For the main course, my partner ordered the Belle côte de cochon fermier, moutarde violette. She was quite surprised to receive such a large portion of pork chop! Over an inch thick, it was bathed in slightly sweet, dark brown gravy, and seasoned with violet mustard. The chop was tender and flavorful, and was served with fluffy whipped potatoes that had been drizzled with the gravy.
I seem to have acquired a taste for rabbit, which I am finding on more and more menus, and so I ordered the Râble de lapin aux pruneaux. This was a generous portion of the back of the rabbit that had been stewed with prunes. It was served piping hot in a small stewpot with carrots, string beans, and new potatoes, all in a dark sauce. The slightly sweet prune sauce provided a delicate, contrasting complement to the succulent, tender rabbit.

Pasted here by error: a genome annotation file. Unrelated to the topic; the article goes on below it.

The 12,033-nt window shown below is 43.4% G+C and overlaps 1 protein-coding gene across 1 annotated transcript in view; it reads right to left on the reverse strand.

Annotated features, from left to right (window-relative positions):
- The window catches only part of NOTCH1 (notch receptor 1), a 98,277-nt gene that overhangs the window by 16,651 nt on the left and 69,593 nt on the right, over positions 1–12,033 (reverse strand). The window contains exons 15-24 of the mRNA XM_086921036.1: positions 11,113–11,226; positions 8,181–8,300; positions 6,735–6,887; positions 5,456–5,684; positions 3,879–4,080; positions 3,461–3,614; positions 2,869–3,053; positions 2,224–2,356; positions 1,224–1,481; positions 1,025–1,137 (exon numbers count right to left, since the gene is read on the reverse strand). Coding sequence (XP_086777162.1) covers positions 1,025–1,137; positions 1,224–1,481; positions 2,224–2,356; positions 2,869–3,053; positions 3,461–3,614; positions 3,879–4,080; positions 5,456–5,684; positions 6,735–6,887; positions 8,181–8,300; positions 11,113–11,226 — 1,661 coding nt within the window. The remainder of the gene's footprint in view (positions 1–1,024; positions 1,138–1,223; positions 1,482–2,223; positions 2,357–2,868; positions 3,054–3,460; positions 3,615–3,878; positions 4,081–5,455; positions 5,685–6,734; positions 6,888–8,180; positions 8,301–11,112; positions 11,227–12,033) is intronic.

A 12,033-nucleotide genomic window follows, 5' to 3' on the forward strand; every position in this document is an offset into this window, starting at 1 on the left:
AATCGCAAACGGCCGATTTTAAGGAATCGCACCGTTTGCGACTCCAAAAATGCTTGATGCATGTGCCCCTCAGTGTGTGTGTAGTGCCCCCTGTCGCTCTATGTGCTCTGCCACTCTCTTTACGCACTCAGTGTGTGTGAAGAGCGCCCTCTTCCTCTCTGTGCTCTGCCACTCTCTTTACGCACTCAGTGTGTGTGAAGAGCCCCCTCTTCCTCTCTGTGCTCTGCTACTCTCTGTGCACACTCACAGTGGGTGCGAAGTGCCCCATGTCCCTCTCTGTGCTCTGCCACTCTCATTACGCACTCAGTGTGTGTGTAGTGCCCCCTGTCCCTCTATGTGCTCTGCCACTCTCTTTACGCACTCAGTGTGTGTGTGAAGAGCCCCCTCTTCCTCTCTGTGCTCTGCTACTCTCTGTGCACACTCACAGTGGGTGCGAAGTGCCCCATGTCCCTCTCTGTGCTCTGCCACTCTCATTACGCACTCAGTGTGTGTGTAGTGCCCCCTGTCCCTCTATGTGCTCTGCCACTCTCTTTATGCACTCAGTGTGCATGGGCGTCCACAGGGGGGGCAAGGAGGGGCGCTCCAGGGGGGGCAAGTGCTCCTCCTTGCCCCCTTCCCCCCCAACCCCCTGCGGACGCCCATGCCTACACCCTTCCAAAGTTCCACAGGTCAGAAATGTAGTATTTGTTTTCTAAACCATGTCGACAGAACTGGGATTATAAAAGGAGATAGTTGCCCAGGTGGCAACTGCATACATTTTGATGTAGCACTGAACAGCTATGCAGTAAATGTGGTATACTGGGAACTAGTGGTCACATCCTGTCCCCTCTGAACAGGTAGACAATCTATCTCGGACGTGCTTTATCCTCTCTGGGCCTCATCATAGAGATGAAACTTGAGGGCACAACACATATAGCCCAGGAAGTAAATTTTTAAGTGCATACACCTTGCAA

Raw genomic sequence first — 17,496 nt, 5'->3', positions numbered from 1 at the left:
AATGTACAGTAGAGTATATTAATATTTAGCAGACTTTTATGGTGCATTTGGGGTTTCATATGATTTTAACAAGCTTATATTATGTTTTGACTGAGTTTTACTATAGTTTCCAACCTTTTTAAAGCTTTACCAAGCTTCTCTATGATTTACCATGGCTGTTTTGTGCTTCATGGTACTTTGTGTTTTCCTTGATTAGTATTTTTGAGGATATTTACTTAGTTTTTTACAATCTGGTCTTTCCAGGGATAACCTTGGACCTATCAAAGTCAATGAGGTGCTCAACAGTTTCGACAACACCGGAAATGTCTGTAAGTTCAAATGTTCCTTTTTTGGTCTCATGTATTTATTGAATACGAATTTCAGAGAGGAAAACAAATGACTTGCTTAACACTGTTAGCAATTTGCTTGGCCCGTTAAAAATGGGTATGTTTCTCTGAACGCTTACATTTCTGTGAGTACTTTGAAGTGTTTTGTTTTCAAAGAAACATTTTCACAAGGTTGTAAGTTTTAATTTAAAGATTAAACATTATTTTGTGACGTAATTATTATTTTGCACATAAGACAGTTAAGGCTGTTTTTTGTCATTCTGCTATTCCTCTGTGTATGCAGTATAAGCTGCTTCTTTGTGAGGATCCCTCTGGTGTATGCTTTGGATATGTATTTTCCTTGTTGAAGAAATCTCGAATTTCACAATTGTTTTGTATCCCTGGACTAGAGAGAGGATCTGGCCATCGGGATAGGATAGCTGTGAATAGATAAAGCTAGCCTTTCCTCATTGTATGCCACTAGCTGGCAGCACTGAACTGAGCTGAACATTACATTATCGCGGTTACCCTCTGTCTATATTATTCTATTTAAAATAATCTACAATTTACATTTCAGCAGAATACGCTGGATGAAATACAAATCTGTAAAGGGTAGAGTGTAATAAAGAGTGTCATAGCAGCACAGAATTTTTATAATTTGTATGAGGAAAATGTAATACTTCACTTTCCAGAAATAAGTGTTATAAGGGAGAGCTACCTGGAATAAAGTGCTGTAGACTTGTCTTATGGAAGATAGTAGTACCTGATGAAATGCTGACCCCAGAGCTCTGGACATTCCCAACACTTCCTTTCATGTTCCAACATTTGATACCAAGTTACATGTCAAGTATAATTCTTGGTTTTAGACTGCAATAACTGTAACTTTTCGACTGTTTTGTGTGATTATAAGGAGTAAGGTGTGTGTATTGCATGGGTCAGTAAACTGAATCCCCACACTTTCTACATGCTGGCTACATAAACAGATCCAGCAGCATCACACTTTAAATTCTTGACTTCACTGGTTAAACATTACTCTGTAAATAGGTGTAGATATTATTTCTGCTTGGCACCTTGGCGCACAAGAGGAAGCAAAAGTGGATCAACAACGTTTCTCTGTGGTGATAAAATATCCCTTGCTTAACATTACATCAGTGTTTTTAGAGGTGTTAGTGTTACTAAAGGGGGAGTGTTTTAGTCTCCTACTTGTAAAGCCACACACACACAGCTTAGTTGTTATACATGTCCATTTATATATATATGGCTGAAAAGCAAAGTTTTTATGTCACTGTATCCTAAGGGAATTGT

To choose the wine to accompany our meal, we engaged the waiter (who is also co-proprietor) in rather lengthy conversation. He made a couple of claims about his wines that I thought were extravagant. He said that he was selling his wines at a loss to keep stock turnover high. He also said that the wine that he advised us to select would sell for 300€ at the nearby Tour d’Argent. He advised us to choose a Savigny – Les Beaunes 1er Cru « Les Serpentières » Michel Mallard et Fils – 2000, which was listed for 52€ on the wine list, and whose retail price I later found on the Internet was 20€ (marked down from 30€). This gives some indication of the mark-up that restaurants enjoy on their wines!
As 52€ was a bit steep for us, the waiter said that we could pay for only what we drank. True to his word, we were charged 26€ at the end of the meal for a half-bottle consumed. Ordering wine like this (called au compteur or à la ficelle in French) requires a certain measure of self-discipline to keep from drinking the whole bottle! Incidentally, 26€ is roughly the price that we would normally be willing to pay in a restaurant for a half-bottle of wine.
Thick-cut, crusty, country baguette was served alongside in a basket.